By Chris Lane
By Jeff Balke
By Aaron Reiss
By Angelica Leicht
By Dianna Wray
By Aaron Reiss
By Camilo Smith
By Craig Malisow
Dillard's said it has made internal changes to identify employees "who may need additional training in customer relations." It updated its harassment policy to enable complainants and witnesses to contact the corporate legal office directly instead of going through the local store.
Dillard's has even hired professionals posing as shoppers to record their experiences in stores and says the results were very positive for Dillard's.
Suspected shoplifters must be allowed to exit the store to make sure they are, in fact, shoplifting, Dillard's tells its personnel. Dillard's policies also forbid strip searches and say that handcuffs should not be used unless a suspect poses a threat to customers or to Dillard's personnel. Suspects can be detained for a reasonable amount of time in order to conduct a reasonable investigation. Employees are supposed to approach a customer only after they believe that merchandise has been removed; it is not enough merely to be suspicious of his motives or behavior.
Again, whether these policies are actually carried out is another question. In 1997, a well-dressed African-American woman was strip-searched in a Dillard's in Cleveland, Ohio. No stolen articles were found.
In a 1999 case in Arlington, Texas, a security guard ended up running through the store filled with shoppers, firing at the escaping shoplifter as he chased him onto an elevator.
Roy Don Bearden had boosted a beard trimmer from a nearby Sears store. Caught hiding in a clothing rack in Dillard's, Bearden ran from guard Keith Humphrey, an Arlington police officer working off-duty in the store. Humphrey ended up shooting Bearden four times, killing him. Police said Bearden had threatened to kill Humphrey. A judge dismissed the case, saying it was clear that Humphrey was acting as a police officer.
And as Waggoner testified in his May deposition: "I don't go with all the things that they expect you to go with though on these things. Well like handcuffing prisoners; they don't want you to handcuff a prisoner at the point of arrest out in the store. However, if I feel like for my own safety and the safety of the prisoner requires it, I'm going to handcuff them. So far they haven't fired me for that. But I -- we don't -- enforce house rules Our policy is you handcuff prisoners."
Houston was the site for one of the most horrific deaths by security guards. A 37-year-old regular Dillard's customer went into its Galleria store and within just a few hours had been trussed up like an animal for slaughter -- handcuffed, hog-tied, his mouth taped shut. Wheeled off the floor in a flatbed dolly, he died in a hospital two days later.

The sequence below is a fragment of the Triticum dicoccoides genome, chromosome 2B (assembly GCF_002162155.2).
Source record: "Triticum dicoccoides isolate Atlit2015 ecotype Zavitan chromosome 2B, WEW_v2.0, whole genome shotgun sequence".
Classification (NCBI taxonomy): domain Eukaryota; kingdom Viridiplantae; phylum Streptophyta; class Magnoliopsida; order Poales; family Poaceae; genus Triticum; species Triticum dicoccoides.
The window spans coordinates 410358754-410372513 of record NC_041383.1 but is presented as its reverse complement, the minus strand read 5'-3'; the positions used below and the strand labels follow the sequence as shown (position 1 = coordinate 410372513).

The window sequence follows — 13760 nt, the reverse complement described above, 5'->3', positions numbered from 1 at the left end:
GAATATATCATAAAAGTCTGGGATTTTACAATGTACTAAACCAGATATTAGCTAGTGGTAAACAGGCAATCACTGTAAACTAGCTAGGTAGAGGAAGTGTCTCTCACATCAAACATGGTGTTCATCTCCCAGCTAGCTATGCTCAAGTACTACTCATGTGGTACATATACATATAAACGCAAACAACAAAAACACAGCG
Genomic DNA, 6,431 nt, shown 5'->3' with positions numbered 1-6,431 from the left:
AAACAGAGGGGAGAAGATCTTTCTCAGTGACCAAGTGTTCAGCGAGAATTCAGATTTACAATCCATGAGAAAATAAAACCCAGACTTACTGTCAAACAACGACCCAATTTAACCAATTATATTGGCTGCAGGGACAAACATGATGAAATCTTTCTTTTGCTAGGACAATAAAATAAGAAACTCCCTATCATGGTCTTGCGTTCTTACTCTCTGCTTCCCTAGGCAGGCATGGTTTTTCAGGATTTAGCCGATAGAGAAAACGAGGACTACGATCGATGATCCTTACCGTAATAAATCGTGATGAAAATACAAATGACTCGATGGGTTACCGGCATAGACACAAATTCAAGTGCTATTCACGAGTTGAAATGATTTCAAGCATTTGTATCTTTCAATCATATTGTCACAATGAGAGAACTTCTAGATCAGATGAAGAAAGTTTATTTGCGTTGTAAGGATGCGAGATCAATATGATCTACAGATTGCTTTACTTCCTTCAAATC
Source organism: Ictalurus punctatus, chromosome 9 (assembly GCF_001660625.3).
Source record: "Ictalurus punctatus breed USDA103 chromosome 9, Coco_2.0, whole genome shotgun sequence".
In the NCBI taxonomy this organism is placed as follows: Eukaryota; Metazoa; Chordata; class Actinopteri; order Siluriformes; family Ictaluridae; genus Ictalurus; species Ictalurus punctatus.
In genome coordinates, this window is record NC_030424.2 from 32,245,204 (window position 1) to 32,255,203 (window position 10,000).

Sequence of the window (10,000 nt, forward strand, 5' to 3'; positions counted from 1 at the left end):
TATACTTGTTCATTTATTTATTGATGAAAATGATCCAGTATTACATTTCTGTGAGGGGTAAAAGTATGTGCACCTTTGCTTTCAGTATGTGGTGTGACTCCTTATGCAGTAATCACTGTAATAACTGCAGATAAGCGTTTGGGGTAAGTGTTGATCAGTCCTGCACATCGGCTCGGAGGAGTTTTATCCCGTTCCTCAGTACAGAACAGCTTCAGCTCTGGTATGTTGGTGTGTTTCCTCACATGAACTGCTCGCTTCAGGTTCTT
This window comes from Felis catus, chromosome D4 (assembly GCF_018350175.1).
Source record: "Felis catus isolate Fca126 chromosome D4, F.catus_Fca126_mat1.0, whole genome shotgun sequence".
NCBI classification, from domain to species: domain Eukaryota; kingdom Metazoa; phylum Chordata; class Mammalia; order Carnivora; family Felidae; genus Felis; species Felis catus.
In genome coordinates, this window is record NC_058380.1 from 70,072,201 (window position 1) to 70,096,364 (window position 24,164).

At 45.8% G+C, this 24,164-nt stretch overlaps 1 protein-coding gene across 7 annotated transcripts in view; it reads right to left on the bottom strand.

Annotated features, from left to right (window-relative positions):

What made it all more incredible was that Darryl Robinson was a churchgoing married man in his mid-thirties who had never been in trouble. A second-generation, off-the-farm-from-Louisiana black man, Robinson drove a delivery truck for a living. On June 1, 1994, he'd gone to church and then headed to Dillard's.
Dillard's maintained that Robinson had undergone a psychotic episode, that he demanded $1 million from a store clerk and jumped up on a counter. Robinson family attorneys agreed there had been an argument but said it occurred while he was trying to withdraw money on a credit card in Dillard's customer service department.
Until recently, Dillard's has not used security cameras in its stores and only now is beginning to introduce them, according to Gene Baker, Dillard's general merchandise manager for Texas, who was deposed last April 24. What this means, Ernster said, is that any dispute over how someone was treated would be a swearing match between the officers involved and the customers. And juries have a tendency to believe police officers.
Denise Robinson, Darryl's widow, didn't know what had happened with her husband, but the Dillard's version didn't fit even if there were 14 affidavits supporting its story and none against it. Denise Robinson made the rounds of attorneys and finally came to the law firm of Doyle, Restrepo, Harvin & Robbins, which took the case just before the statute of limitations ran out.
Initially, Dillard's said Robinson had been high on drugs, but the toxicology report showed nothing, said attorney James Doyle. Later Dillard's said Robinson was mentally ill.
Doyle's firm found another witness in employee Marilyn Steltz, and a different story emerged. She said Robinson volunteered to leave the store after an encounter with assistant manager Kim Wetzel, who'd been called in to settle the dispute between the customer and the sales clerk. Steltz testified that Wetzel was known to be confrontational. She said she heard the argument and saw portions of it but never saw Robinson up on a counter. When security guards Jeff Robinson (no relation) and Collier Bridges showed up, Robinson told them he was kidding, tried to leave and apologized to the clerk and manager. The guards restrained him and forced him into the Dillard's back offices.
According to testimony, the officers began to beat Robinson and "slam his body against the walls, furniture and floor." Wetzel ran out of the office, looking for boxing tape.
They cuffed his hands behind his back, taped his legs and arms and slammed his face against the floor several times, the suit said.